1 Ultrasound images of groin pain in the athlete: a pictorial essay PM&R, February 7, 2014
2 Ultrasound revealing secrets of deadly abdominal aortic aneurysms Purdue University Research news, October 16, 2014
3 Ultrasound imaging in the management of bleeding and pain in early pregnancy Best Practice & Research Clinical Obstetrics & Gynaecology, May 8, 2014
4 Ultrasound images of groin pain in the athlete: a pictorial essay PM&R, August 15, 2014
5 Myofascial trigger points: New insights in ultrasound imaging Techniques in Regional Anesthesia and Pain Management, July 1, 2014
Question: Recall that a 20-year-old male presented for evaluation of abdominal pain x 6 weeks and weight loss. The pain had an insidious onset and was intermittent, but daily; he characterized it as crampy, generally confined to the RLQ. On most days, the pain was 8 out of 10. He has had non-bloody diarrhea, as well as bouts of constipation. The patient, who was a full-time university student and worked part-time in a convenience store, estimated he has lost 15 pounds.
On examination, he was 74 inches tall and weighed 155 pounds. Temperature: 99.2oF; BP: 100/60 mmHg; HR: 62; RR: 18. He appeared uncomfortable, but in no acute distress. The abdomen was soft, mildly distended, and the RLQ was full. There was diffuse tenderness to deep palpation, but no rebound or guarding. The rectal examination did not reveal masses and was guaiac-negative.
The flat and upright radiographs of the abdomen showed an abundance of stool in the colon, but no masses, no free air, and no ascites. A CBC, chemistry panel, lipase and amylase, and urinalysis were normal. An upper GI series with small bowel follow-through confirmed stool in the colon and revealed an irregular luminal narrowing in the cecum. An esophagogastroduodenoscopy revealed normal esophageal and gastric mucosa with mild inflammation in the second portion of the duodenum. A colonoscope could not be advanced beyond the sigmoid colon. Temperature taken after workup was 101.6oF.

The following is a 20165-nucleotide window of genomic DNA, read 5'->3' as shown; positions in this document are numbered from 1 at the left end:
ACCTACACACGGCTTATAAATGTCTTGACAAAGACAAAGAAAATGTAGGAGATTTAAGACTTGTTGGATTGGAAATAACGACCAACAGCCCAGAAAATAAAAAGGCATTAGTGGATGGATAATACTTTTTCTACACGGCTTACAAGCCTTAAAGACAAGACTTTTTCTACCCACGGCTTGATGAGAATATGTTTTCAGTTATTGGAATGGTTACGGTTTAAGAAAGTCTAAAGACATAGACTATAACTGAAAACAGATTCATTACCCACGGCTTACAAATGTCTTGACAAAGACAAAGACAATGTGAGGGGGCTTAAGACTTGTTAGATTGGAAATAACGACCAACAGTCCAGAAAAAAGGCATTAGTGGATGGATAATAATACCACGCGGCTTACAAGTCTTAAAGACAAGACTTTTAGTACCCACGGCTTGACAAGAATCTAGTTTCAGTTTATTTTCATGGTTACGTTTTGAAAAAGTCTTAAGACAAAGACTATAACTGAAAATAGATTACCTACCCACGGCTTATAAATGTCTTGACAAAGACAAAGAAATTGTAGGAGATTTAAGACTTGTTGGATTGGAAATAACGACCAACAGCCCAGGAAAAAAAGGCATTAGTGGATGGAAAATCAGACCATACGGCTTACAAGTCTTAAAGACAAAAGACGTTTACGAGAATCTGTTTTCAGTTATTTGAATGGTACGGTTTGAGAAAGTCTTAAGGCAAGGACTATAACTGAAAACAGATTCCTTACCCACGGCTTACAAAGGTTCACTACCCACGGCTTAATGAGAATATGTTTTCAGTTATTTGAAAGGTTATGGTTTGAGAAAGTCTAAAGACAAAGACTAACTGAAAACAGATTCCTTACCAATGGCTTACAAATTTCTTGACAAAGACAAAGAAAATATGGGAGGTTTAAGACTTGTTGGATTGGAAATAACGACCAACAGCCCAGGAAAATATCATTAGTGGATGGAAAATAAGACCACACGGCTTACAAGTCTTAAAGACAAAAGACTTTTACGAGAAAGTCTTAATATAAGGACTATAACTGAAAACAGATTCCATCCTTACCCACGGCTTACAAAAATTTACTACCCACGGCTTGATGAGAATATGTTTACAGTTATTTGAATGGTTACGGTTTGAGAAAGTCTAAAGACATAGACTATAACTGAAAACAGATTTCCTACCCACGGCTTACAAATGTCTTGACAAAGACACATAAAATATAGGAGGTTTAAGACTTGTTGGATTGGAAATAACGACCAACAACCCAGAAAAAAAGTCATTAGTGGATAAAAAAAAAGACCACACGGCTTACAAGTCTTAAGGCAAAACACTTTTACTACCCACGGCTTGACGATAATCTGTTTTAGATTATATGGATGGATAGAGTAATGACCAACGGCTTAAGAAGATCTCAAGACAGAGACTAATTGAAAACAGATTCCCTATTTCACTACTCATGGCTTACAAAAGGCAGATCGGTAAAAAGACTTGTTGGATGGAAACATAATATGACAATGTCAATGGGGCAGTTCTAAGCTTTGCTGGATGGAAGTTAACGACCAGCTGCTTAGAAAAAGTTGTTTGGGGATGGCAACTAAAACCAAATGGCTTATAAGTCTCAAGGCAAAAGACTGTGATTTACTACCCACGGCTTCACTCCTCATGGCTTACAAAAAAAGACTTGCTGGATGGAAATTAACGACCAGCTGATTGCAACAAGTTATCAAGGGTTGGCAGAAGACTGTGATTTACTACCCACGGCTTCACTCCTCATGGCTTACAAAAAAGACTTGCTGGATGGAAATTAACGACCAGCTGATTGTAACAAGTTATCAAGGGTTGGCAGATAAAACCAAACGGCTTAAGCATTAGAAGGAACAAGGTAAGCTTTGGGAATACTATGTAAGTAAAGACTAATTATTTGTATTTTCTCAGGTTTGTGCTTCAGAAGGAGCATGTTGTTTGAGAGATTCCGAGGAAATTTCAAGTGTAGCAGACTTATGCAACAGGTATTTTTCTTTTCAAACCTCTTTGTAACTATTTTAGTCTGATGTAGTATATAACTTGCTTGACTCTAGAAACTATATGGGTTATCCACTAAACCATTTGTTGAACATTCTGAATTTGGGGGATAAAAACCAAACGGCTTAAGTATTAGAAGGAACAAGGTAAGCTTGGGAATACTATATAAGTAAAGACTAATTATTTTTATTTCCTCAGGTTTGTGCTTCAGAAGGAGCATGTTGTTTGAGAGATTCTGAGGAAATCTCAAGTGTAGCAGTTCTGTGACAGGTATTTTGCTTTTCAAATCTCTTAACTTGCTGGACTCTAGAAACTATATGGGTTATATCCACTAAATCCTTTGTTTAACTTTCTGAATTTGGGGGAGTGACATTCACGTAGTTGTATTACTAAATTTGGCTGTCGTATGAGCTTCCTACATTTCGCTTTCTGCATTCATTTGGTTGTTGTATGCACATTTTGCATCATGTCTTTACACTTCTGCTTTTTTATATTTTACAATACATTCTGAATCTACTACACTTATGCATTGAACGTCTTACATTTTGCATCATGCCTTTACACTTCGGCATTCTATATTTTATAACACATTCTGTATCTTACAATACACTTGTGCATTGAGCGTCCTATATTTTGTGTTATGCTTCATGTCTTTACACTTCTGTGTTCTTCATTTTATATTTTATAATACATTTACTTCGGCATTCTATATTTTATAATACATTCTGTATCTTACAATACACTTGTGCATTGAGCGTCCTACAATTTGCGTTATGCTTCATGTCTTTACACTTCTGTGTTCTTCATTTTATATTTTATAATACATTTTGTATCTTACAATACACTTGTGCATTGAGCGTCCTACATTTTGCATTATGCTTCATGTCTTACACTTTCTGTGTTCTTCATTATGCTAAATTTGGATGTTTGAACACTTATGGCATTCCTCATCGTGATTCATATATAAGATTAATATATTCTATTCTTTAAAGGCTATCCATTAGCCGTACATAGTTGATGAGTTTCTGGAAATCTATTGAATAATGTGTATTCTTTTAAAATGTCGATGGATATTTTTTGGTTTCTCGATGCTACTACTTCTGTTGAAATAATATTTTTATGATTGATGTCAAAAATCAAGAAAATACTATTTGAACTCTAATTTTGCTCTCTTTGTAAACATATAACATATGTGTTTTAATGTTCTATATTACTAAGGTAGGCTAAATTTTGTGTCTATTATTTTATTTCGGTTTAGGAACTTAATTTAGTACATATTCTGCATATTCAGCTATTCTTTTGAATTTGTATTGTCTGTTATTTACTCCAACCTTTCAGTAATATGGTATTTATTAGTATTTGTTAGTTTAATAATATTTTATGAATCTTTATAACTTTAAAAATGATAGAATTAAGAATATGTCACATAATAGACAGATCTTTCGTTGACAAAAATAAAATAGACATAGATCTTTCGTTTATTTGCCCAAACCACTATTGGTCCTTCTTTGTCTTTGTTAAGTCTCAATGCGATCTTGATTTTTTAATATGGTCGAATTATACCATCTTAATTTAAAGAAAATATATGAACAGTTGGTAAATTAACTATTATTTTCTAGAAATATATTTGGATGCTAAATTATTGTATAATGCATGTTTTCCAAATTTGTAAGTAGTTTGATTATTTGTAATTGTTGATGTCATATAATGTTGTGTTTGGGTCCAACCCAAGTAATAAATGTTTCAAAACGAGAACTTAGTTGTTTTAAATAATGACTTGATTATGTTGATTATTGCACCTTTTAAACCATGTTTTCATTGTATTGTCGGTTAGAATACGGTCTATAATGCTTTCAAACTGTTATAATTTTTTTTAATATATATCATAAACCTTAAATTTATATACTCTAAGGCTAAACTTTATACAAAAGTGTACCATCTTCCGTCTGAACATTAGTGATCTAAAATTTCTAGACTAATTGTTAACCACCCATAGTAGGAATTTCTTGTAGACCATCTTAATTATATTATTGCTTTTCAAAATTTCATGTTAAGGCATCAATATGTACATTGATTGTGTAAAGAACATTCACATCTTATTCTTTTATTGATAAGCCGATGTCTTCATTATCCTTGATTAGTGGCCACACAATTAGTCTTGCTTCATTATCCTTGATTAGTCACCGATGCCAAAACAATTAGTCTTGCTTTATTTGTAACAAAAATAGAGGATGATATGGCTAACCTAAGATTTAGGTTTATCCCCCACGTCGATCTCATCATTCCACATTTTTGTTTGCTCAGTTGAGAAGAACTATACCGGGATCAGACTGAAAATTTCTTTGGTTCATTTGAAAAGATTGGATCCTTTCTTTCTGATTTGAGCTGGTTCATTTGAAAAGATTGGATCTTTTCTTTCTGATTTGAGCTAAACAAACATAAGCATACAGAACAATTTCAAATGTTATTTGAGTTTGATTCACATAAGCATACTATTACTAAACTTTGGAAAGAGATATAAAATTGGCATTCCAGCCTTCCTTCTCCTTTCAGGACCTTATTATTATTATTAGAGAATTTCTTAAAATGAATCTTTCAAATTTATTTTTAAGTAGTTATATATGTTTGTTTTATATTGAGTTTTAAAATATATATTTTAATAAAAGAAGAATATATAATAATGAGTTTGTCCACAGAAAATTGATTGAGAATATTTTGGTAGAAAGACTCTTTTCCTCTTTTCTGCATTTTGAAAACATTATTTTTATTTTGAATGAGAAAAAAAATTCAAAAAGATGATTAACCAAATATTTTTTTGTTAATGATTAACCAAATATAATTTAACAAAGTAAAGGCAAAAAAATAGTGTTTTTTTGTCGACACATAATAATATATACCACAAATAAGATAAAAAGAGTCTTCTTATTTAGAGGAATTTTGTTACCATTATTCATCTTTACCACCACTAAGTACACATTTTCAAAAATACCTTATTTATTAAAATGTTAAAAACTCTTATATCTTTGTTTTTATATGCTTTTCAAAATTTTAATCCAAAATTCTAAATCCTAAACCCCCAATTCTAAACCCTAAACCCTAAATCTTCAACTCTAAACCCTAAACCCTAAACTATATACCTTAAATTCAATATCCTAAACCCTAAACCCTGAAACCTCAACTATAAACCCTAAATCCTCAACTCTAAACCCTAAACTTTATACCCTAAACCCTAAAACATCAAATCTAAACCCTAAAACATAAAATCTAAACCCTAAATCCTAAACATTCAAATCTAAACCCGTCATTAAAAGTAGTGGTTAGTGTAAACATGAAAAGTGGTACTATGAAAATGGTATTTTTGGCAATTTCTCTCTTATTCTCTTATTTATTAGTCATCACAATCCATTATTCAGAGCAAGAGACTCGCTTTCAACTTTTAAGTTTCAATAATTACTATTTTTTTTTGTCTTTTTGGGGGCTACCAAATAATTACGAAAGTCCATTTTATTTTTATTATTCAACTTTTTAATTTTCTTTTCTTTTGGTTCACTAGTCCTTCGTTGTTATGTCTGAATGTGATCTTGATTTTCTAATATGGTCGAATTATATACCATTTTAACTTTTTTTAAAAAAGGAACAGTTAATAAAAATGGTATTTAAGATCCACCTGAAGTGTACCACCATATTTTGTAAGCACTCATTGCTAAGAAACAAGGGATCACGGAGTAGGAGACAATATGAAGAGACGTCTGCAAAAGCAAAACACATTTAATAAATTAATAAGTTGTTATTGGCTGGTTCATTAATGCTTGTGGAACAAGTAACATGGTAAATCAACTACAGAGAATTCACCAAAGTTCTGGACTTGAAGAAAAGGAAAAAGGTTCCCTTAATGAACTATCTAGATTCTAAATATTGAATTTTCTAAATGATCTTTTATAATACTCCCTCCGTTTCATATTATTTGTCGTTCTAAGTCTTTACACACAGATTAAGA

The differential diagnosis included appendicitis, peritonitis and Crohn’s disease; it would not include pyelonephritis, as it is unlikely with a normal urinalysis.
Over the ensuing 4 days, he had fevers to 102.4oF and night sweats. An abdominal CT with contrast revealed peritoneal implants with mesenteric lymphadenopathy, but no masses. A CXR revealed a mediastinal mass (5 x 2 x 5 cm) with patchy air-space opacities (up to 10 mm in diameter) in both lungs, which was confirmed with a CT of the chest.
The differential diagnosis at this point included peritoneal carcinomatosis, tuberculosis or lymphoma, but not incarcerated diaphragmatic hernia.
The PPD was 20 mm in diameter 48 h after planting. The patient believes he had a negative PPD when he enrolled in college 2 years ago, and denies known contact with TB patients, although he acknowledges there is a large homeless population that frequents his place of employment. The HIV test was negative.
Biopsy and sputum cultures revealed resistance to rifampin. Which of the following antibiotics would you choose as a replacement for rifampin?
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